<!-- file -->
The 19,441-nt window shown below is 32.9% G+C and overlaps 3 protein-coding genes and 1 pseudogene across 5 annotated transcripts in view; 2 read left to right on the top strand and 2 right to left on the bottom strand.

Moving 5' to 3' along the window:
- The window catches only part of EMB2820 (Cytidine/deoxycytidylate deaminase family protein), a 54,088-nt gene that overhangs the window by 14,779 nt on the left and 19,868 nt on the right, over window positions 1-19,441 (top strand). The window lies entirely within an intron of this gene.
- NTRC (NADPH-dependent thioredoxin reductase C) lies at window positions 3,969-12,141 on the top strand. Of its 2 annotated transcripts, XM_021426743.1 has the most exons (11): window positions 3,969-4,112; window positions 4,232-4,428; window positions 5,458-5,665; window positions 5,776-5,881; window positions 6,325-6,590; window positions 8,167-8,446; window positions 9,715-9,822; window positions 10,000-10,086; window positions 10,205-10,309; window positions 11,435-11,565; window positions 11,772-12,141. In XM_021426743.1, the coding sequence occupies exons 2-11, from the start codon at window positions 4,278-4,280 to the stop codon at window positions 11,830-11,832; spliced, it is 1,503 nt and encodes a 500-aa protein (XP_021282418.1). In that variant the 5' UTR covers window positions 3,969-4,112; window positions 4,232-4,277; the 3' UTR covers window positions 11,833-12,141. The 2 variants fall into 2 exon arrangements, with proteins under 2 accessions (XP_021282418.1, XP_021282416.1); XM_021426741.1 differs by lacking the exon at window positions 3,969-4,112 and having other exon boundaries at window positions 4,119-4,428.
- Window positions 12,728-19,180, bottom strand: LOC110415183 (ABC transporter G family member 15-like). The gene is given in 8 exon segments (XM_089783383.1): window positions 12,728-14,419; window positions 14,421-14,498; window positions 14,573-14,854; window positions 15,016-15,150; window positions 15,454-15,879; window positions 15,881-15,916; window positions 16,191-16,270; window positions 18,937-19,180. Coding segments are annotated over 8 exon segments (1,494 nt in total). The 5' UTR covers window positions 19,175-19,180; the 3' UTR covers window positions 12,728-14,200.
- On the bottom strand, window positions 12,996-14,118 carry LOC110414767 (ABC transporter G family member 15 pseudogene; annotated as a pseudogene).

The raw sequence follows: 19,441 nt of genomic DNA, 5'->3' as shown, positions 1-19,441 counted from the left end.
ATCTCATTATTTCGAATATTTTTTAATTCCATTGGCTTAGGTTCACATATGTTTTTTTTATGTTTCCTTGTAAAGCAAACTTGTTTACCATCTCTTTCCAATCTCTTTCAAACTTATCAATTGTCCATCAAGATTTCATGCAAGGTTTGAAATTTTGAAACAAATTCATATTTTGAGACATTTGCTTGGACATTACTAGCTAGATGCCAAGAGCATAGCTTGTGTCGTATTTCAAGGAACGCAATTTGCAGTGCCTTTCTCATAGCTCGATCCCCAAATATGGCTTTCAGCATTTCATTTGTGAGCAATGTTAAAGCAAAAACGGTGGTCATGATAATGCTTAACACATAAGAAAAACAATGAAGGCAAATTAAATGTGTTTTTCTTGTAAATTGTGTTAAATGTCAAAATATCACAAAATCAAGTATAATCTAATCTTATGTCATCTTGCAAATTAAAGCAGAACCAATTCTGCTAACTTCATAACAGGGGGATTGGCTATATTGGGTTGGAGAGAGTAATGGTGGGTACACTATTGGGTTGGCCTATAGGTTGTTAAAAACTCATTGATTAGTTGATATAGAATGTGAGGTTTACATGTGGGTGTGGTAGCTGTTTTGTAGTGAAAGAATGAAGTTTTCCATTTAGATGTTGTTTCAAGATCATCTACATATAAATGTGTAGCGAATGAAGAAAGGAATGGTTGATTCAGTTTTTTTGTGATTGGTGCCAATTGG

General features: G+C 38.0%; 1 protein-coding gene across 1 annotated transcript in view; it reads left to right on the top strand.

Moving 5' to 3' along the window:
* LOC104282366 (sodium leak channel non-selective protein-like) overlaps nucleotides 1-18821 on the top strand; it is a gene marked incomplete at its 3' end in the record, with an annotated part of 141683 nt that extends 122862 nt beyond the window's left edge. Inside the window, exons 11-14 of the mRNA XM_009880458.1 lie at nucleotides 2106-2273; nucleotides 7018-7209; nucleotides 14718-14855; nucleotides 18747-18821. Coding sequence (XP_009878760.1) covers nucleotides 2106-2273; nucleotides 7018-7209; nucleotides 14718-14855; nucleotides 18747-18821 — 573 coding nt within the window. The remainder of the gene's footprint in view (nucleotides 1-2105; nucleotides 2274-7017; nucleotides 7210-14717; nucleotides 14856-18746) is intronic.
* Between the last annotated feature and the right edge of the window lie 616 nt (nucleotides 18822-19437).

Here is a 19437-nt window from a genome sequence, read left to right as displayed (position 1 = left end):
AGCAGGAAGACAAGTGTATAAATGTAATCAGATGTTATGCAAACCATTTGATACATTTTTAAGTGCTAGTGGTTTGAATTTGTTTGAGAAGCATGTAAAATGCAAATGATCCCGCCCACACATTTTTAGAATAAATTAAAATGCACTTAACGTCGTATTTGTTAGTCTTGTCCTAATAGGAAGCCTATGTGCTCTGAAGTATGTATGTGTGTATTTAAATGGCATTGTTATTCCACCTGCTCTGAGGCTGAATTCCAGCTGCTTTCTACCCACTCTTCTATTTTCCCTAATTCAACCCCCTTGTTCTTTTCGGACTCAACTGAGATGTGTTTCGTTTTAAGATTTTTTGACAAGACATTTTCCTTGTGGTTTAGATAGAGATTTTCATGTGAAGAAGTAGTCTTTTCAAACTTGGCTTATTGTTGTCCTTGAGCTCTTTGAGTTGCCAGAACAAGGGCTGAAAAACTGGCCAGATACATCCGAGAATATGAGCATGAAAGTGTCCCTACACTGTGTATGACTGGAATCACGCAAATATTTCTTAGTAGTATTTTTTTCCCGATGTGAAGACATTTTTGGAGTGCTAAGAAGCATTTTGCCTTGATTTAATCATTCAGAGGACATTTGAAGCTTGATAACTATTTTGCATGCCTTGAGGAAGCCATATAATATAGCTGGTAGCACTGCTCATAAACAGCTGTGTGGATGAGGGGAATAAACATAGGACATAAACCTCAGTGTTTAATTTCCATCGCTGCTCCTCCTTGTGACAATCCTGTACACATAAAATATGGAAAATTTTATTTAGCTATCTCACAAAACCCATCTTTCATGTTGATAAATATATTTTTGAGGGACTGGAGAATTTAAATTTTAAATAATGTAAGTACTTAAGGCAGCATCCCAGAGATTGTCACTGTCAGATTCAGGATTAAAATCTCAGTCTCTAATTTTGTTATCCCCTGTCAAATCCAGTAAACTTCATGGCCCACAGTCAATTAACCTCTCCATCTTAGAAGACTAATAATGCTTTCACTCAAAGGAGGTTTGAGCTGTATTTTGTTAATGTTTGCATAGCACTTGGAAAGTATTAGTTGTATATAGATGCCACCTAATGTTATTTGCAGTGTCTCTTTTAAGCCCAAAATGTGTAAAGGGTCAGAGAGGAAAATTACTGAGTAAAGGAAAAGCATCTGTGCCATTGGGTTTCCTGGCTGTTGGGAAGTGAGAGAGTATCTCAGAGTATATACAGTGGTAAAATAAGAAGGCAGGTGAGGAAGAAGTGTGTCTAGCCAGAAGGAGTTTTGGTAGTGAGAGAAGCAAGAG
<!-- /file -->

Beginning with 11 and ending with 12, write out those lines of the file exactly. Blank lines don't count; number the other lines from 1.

* LOC104282366 (sodium leak channel non-selective protein-like) overlaps nucleotides 1-18821 on the top strand; it is a gene marked incomplete at its 3' end in the record, with an annotated part of 141683 nt that extends 122862 nt beyond the window's left edge. Inside the window, exons 11-14 of the mRNA XM_009880458.1 lie at nucleotides 2106-2273; nucleotides 7018-7209; nucleotides 14718-14855; nucleotides 18747-18821. Coding sequence (XP_009878760.1) covers nucleotides 2106-2273; nucleotides 7018-7209; nucleotides 14718-14855; nucleotides 18747-18821 — 573 coding nt within the window. The remainder of the gene's footprint in view (nucleotides 1-2105; nucleotides 2274-7017; nucleotides 7210-14717; nucleotides 14856-18746) is intronic.
* Between the last annotated feature and the right edge of the window lie 616 nt (nucleotides 18822-19437).